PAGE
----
Author: Michael McConkey

Why We Should Stop Using the Term ‘Gender’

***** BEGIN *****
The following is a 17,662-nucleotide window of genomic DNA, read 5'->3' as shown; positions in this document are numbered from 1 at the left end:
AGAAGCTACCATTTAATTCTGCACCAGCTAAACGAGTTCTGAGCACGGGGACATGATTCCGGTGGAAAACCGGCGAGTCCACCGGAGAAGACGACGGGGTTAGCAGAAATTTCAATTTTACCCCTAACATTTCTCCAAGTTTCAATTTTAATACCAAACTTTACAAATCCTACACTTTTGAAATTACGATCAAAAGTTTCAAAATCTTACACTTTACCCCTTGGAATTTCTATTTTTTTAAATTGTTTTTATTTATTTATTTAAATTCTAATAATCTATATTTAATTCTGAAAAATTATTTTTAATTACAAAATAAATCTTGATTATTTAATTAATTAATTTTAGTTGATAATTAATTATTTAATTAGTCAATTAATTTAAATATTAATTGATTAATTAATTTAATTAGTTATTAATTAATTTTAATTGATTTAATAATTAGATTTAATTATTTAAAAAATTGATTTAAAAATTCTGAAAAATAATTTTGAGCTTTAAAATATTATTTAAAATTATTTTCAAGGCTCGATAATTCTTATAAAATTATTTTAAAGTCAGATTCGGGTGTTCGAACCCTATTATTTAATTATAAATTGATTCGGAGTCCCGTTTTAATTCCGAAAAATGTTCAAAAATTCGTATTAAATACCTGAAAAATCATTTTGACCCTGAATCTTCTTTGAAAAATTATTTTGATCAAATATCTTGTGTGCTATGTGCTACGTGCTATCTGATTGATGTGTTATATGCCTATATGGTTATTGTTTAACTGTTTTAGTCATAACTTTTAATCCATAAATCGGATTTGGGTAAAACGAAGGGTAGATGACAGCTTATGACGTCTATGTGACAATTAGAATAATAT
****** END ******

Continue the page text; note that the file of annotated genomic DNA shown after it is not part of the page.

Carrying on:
Likely, we’ve all noticed that within each of the two human sexes there is a range of phenotypes stretching from masculine to feminine. We have distinctly feminine men and distinctly masculine women. The precise recipe for these phenotypes remains unclear, though there seems to be some combination of genetics and in utero endocrinology at work, interacting with ecological conditions. Certainly, while cultural attitudes have played some role in suppressing or encouraging the display of these differences at various times and places, their foundation is partly biological. As soon as this is said, it must be acknowledged that this biological basis has not always had the degree of scientific evidence it does today, and there have long been people hostile to such biological explanations. The latter group were among those who latched onto the term “gender” to identify this sexual phenotypic diversity. One might ask what was wrong with the more precise “sexual phenotype diversity.” Well, certainly “gender” was shorter and catchier. What I’d suggest here, though, is that there was something more involved in this …